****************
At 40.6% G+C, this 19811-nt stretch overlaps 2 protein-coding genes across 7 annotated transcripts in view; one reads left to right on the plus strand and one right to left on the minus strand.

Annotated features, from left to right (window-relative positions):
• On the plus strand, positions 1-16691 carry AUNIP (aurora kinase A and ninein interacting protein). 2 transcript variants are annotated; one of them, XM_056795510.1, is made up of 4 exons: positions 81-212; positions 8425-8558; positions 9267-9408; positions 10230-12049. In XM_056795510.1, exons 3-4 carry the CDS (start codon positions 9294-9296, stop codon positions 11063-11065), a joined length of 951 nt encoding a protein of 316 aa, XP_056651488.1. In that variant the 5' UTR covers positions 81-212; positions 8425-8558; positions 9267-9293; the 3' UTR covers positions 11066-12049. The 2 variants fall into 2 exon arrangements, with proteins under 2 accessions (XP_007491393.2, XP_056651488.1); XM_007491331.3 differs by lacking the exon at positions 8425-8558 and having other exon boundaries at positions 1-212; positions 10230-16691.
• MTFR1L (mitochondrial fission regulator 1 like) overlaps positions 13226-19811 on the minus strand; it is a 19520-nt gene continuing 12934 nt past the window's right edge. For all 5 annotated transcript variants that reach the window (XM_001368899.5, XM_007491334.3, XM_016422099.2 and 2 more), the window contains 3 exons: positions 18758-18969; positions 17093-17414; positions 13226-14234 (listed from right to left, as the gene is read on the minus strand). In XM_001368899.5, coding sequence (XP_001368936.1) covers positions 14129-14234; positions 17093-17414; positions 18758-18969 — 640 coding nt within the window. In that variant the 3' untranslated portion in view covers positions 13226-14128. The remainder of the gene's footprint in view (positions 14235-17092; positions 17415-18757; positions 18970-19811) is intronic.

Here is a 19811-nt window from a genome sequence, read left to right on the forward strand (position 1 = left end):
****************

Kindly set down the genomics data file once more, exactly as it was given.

At 40.6% G+C, this 19811-nt stretch overlaps 2 protein-coding genes across 7 annotated transcripts in view; one reads left to right on the plus strand and one right to left on the minus strand.

Annotated features, from left to right (window-relative positions):
• On the plus strand, positions 1-16691 carry AUNIP (aurora kinase A and ninein interacting protein). 2 transcript variants are annotated; one of them, XM_056795510.1, is made up of 4 exons: positions 81-212; positions 8425-8558; positions 9267-9408; positions 10230-12049. In XM_056795510.1, exons 3-4 carry the CDS (start codon positions 9294-9296, stop codon positions 11063-11065), a joined length of 951 nt encoding a protein of 316 aa, XP_056651488.1. In that variant the 5' UTR covers positions 81-212; positions 8425-8558; positions 9267-9293; the 3' UTR covers positions 11066-12049. The 2 variants fall into 2 exon arrangements, with proteins under 2 accessions (XP_007491393.2, XP_056651488.1); XM_007491331.3 differs by lacking the exon at positions 8425-8558 and having other exon boundaries at positions 1-212; positions 10230-16691.
• MTFR1L (mitochondrial fission regulator 1 like) overlaps positions 13226-19811 on the minus strand; it is a 19520-nt gene continuing 12934 nt past the window's right edge. For all 5 annotated transcript variants that reach the window (XM_001368899.5, XM_007491334.3, XM_016422099.2 and 2 more), the window contains 3 exons: positions 18758-18969; positions 17093-17414; positions 13226-14234 (listed from right to left, as the gene is read on the minus strand). In XM_001368899.5, coding sequence (XP_001368936.1) covers positions 14129-14234; positions 17093-17414; positions 18758-18969 — 640 coding nt within the window. In that variant the 3' untranslated portion in view covers positions 13226-14128. The remainder of the gene's footprint in view (positions 14235-17092; positions 17415-18757; positions 18970-19811) is intronic.

Here is a 19811-nt window from a genome sequence, read left to right on the forward strand (position 1 = left end):